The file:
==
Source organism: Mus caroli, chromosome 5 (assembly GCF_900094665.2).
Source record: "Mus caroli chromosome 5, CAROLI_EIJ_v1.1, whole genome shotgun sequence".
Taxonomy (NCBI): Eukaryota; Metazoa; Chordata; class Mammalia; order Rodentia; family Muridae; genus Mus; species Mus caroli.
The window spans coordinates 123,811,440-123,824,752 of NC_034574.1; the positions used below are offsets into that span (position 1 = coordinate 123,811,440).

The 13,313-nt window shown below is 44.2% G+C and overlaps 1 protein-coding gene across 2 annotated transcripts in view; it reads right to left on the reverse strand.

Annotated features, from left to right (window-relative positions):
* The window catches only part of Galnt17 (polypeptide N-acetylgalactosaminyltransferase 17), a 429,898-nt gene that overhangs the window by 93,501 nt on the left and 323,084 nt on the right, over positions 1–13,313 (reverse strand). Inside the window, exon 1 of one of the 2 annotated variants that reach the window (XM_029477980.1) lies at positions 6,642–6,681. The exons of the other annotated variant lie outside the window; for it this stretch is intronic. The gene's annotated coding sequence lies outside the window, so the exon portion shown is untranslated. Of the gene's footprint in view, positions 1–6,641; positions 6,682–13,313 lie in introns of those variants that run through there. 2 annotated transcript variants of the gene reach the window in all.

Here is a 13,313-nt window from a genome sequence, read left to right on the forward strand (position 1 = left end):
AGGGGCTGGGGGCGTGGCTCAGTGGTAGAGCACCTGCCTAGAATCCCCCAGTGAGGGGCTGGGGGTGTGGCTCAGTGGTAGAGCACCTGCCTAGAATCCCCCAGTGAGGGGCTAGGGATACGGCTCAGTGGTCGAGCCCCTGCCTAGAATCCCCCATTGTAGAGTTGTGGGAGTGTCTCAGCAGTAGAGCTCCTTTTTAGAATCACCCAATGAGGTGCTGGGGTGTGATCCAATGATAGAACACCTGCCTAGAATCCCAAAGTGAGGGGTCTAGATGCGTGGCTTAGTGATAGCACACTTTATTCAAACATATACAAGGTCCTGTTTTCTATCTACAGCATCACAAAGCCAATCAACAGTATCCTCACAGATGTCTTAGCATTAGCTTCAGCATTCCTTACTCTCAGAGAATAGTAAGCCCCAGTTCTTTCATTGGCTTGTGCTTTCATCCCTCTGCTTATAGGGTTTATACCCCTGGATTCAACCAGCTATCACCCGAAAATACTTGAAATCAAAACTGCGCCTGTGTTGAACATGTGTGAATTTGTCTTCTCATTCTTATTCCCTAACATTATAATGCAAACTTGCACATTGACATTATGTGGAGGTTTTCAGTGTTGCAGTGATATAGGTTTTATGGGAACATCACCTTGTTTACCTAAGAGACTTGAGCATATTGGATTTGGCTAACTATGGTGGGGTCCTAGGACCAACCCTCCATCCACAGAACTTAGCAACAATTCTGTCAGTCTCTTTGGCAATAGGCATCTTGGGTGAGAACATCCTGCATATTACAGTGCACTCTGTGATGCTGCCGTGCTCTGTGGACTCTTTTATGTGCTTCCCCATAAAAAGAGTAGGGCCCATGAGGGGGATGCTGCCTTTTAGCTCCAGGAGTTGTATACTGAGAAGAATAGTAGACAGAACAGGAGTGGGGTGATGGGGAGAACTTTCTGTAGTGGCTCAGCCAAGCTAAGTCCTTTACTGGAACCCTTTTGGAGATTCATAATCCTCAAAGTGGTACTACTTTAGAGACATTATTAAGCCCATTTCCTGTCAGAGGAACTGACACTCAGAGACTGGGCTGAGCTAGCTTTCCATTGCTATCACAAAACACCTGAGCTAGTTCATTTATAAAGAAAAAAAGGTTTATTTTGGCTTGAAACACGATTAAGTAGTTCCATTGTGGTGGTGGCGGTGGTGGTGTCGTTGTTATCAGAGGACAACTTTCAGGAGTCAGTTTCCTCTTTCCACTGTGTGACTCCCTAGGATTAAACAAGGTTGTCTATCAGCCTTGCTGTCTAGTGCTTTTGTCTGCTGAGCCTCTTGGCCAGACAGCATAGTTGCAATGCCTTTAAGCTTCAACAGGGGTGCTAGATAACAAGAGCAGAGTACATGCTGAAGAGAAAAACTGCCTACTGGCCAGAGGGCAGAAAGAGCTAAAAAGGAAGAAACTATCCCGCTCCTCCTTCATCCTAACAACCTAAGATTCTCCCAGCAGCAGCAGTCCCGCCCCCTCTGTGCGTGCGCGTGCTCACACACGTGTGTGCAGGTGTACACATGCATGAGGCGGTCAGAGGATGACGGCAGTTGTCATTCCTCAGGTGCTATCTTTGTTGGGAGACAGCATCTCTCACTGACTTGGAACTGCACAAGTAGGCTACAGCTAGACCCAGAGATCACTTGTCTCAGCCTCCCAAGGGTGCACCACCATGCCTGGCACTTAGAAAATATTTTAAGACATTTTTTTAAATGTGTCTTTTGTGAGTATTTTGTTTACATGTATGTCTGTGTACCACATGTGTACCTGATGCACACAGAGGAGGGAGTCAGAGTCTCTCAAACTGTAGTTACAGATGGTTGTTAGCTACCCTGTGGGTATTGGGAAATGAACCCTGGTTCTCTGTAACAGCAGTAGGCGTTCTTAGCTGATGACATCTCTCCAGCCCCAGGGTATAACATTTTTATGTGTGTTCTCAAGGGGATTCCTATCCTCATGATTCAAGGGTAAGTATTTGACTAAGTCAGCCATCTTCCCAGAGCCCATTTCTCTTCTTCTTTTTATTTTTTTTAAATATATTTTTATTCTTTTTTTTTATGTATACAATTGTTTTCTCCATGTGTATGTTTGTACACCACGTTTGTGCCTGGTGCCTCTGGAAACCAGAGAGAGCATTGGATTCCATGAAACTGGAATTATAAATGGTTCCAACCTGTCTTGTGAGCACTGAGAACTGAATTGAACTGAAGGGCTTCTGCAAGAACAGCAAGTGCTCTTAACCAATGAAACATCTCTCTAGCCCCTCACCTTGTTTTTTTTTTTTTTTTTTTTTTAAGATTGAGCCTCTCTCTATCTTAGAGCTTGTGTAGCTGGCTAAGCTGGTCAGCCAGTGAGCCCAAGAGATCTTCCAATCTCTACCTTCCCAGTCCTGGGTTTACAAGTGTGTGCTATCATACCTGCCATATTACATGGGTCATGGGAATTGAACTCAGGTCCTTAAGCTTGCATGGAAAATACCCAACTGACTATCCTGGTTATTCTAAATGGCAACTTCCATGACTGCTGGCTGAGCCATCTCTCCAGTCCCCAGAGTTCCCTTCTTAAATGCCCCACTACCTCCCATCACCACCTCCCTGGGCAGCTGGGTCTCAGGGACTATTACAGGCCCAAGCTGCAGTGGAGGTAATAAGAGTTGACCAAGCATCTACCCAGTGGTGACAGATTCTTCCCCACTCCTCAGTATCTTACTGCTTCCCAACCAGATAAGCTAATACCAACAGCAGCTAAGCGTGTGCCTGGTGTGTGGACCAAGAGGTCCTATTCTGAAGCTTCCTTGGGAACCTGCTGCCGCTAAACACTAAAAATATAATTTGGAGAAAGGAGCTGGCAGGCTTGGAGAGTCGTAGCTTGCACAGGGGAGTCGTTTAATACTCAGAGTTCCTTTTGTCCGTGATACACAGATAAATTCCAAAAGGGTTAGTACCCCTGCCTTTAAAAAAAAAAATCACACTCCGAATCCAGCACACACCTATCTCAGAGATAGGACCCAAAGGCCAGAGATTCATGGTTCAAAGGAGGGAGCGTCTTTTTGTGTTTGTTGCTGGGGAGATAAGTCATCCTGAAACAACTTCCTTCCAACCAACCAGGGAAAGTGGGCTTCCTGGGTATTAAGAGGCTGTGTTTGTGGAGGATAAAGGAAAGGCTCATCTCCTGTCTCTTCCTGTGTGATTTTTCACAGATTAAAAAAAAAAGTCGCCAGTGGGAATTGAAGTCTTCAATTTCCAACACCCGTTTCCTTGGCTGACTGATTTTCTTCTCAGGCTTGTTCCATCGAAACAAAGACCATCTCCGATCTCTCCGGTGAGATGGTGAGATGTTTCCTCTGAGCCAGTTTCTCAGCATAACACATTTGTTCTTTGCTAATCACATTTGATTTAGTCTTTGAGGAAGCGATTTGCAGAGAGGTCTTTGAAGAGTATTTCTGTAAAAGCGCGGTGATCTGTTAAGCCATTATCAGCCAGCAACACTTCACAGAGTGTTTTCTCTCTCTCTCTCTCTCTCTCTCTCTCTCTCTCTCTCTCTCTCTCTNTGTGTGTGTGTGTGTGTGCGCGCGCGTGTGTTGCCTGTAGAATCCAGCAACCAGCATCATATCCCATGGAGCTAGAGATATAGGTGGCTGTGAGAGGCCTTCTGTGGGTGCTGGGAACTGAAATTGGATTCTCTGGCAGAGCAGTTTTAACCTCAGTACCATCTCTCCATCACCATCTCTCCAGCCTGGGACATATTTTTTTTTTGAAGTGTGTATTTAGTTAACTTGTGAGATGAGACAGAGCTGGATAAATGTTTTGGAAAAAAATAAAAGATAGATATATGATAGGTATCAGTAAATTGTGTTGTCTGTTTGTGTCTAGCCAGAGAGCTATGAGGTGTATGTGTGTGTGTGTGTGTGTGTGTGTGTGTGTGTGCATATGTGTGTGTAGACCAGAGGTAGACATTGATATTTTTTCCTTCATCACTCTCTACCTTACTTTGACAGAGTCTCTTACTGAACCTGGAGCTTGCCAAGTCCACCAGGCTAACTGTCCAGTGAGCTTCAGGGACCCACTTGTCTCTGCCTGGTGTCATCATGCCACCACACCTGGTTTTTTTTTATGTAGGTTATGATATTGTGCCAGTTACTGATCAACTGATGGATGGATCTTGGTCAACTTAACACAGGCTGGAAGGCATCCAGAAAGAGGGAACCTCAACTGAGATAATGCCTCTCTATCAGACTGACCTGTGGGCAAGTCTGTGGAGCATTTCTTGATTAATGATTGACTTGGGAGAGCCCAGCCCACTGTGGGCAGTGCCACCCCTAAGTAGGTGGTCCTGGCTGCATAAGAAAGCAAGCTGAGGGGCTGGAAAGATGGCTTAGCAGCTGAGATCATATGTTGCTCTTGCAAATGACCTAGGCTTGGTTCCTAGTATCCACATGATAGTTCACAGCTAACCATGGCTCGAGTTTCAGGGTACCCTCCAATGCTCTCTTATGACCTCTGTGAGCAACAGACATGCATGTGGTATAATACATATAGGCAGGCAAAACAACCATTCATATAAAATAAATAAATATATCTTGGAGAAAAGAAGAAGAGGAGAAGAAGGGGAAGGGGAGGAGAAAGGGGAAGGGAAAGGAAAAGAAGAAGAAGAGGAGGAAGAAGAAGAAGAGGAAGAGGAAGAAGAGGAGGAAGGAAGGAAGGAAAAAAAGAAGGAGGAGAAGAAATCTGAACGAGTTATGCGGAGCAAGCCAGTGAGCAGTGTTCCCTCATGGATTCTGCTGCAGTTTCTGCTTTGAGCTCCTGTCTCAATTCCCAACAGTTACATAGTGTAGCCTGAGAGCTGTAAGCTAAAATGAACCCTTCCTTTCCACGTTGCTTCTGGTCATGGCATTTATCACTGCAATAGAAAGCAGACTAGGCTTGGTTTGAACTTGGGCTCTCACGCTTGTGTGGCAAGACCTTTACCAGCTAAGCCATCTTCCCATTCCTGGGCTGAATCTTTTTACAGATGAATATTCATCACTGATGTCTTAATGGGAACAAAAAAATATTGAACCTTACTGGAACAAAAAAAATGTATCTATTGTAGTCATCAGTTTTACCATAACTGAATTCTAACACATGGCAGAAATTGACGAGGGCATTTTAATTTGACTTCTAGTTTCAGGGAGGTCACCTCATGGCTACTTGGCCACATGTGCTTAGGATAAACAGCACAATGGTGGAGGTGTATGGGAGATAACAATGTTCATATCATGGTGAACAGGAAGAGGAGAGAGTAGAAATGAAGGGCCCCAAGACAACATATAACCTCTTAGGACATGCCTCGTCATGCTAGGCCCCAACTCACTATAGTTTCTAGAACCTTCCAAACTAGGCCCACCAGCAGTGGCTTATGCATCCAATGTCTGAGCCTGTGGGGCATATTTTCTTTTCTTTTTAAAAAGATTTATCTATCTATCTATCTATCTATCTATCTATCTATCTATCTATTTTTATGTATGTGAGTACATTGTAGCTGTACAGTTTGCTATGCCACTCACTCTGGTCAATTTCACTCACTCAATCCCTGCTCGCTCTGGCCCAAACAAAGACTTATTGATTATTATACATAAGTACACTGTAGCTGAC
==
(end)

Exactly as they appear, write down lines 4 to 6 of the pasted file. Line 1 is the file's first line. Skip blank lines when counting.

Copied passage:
The window spans coordinates 123,811,440-123,824,752 of NC_034574.1; the positions used below are offsets into that span (position 1 = coordinate 123,811,440).

The 13,313-nt window shown below is 44.2% G+C and overlaps 1 protein-coding gene across 2 annotated transcripts in view; it reads right to left on the reverse strand.

Annotated features, from left to right (window-relative positions):